Business culture as we know it is fundamentally shifting. Numbered are the days for businesses who seek to maximize bottom line profits exclusively and at the expense of all else. Not only are customers more aware of their purchasing decisions, but employees are becoming increasingly vocal about desiring purpose and goodwill in their chosen vocations. As Bob Dylan famously sang, “Times they are a changin’.”
A new breed of organization has burst onto the scene to act as the counterbalance. The new kid on the block is waving the “social good” flag and finding ways to leverage everything from supply chain to earnings to create all types of positive impact in the world. And some of these businesses are earnestly doing a good job at striking the balance of profit and purpose.
I do have one major qualm with the booming trend in social good businesses, however, and that is there exclusivity. This isn’t a new concept, as we’ve seen it play out in serious ways throughout the non-profit sector, but one thing we must be aware of is how far we are willing to hold hostage the goodwill our work is accomplishing so that we can be differentiated in the marketplace. Let me explain…
10 years ago my friends started Krochet Kids to provide meaningful work to war affected mothers in Northern Uganda. We taught a small group of women how to make headwear, we started a brand, and we worked to educate customers about the positive impact their purchases had. Our unique take on our product and how we proved the “social good” of our work was to have the makers sign each completed piece, so our customer could come to learn about the specific person who made their product.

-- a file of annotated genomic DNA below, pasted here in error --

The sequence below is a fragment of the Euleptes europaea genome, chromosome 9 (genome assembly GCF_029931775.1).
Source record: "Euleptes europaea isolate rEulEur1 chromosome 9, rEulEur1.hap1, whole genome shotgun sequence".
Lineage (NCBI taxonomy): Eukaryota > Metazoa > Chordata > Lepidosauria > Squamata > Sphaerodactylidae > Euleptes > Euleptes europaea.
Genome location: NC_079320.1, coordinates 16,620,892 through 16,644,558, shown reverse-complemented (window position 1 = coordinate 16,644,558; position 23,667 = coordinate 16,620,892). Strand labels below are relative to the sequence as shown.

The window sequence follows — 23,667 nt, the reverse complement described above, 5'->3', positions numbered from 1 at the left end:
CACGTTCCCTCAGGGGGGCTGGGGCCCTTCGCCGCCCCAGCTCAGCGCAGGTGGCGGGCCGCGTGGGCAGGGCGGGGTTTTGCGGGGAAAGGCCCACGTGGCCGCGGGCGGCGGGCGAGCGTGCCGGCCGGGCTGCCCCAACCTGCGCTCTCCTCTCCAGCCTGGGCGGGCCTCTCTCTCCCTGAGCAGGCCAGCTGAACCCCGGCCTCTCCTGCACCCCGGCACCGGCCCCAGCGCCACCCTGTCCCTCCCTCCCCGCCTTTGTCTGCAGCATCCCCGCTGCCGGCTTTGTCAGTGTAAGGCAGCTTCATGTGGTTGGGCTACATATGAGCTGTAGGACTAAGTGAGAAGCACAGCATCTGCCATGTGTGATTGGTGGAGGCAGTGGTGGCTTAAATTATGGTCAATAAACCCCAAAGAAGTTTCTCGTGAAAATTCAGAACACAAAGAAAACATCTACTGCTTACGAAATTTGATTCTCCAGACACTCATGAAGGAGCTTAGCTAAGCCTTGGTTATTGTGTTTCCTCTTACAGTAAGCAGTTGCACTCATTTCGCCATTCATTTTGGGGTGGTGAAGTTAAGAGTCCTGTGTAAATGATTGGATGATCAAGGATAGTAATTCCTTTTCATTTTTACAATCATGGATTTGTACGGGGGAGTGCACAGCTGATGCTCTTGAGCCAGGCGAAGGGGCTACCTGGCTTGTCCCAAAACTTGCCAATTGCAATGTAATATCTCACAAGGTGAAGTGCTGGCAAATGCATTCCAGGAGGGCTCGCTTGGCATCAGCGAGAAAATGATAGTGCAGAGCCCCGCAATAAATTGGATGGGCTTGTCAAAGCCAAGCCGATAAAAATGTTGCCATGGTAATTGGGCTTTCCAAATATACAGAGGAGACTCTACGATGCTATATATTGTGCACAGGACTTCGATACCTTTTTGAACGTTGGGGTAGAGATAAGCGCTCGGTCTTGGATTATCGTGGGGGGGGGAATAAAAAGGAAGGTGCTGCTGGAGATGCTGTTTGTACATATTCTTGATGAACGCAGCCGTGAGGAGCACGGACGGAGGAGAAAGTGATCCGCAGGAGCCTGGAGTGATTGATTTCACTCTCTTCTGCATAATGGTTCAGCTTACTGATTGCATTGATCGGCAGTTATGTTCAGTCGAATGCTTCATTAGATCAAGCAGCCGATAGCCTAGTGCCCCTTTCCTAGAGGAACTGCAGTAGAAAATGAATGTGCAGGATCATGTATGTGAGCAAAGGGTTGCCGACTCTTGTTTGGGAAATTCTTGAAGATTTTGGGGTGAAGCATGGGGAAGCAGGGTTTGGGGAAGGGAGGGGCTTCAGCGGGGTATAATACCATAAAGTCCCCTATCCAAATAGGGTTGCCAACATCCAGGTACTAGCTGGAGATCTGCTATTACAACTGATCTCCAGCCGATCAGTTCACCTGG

Fast forward a few years and our brand had some great success, we expanded our product offering and started a second location in Peru, but the concept for a consumer to know WHO made their product was still very isolated. We were one small brand trying to shift an industry on our own. It became clear that we were limiting the impact of our work, by holding onto it too tightly.
Truly, if we are honest with ourselves, isn’t the point of leveraging business principles to generate goodwill for people and the planet something we all should be doing? Don’t we all win if more businesses are weaving positive values into their business operations? Then why do we insist on setting ourselves apart to tout our brand as THE social good solution?
That’s why we started KNOWN SUPPLY. To take this concept — this alternative way of viewing your clothing by having a human story attached to it — and give it away to all those who share our value system. Then, as more of us choose to put people first through our clothing purchases, more people will be exposed to this fresh alternative. And our mission will be accomplished at significantly greater scale.
Social good in business is an incredible movement that is taking place in our present age.
My encouragement is to not squelch it by holding on too tightly to the thing that you feel differentiates your brand, because in doing so you may be in contradiction to the cause you set out to accomplish: to help the most people possible. While we’re extremely proud of our social impact, we (collectively) need to be looking for ways to build bridges and engage the rest of the business community in that very work.
For the last 10 years I have been passionately pursuing the intersection between social impact, business, and fashion. My work at Krochet Kids intl. -- and now KNOWN SUPPLY -- is pushing the boundaries of what it means to be an apparel brand and a human-centered business.